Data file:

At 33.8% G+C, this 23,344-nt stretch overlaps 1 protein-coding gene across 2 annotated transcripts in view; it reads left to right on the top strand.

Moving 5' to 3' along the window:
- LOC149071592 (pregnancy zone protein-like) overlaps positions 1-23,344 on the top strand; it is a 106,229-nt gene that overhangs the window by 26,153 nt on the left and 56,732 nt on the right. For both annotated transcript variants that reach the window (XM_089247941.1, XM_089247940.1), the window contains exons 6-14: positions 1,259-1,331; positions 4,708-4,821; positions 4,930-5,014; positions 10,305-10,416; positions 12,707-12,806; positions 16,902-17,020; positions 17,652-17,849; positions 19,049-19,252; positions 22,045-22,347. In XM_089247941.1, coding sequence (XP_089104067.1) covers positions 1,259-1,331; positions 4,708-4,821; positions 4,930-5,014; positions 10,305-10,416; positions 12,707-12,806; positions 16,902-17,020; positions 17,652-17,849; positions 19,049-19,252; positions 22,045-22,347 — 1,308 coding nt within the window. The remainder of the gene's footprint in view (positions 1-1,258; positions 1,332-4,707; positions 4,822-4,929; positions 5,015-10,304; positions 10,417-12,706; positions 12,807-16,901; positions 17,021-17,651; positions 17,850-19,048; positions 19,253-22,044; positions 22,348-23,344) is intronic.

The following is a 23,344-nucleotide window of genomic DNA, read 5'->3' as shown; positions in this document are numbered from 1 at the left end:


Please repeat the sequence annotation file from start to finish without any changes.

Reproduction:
At 33.8% G+C, this 23,344-nt stretch overlaps 1 protein-coding gene across 2 annotated transcripts in view; it reads left to right on the top strand.

Moving 5' to 3' along the window:
- LOC149071592 (pregnancy zone protein-like) overlaps positions 1-23,344 on the top strand; it is a 106,229-nt gene that overhangs the window by 26,153 nt on the left and 56,732 nt on the right. For both annotated transcript variants that reach the window (XM_089247941.1, XM_089247940.1), the window contains exons 6-14: positions 1,259-1,331; positions 4,708-4,821; positions 4,930-5,014; positions 10,305-10,416; positions 12,707-12,806; positions 16,902-17,020; positions 17,652-17,849; positions 19,049-19,252; positions 22,045-22,347. In XM_089247941.1, coding sequence (XP_089104067.1) covers positions 1,259-1,331; positions 4,708-4,821; positions 4,930-5,014; positions 10,305-10,416; positions 12,707-12,806; positions 16,902-17,020; positions 17,652-17,849; positions 19,049-19,252; positions 22,045-22,347 — 1,308 coding nt within the window. The remainder of the gene's footprint in view (positions 1-1,258; positions 1,332-4,707; positions 4,822-4,929; positions 5,015-10,304; positions 10,417-12,706; positions 12,807-16,901; positions 17,021-17,651; positions 17,850-19,048; positions 19,253-22,044; positions 22,348-23,344) is intronic.

The following is a 23,344-nucleotide window of genomic DNA, read 5'->3' as shown; positions in this document are numbered from 1 at the left end: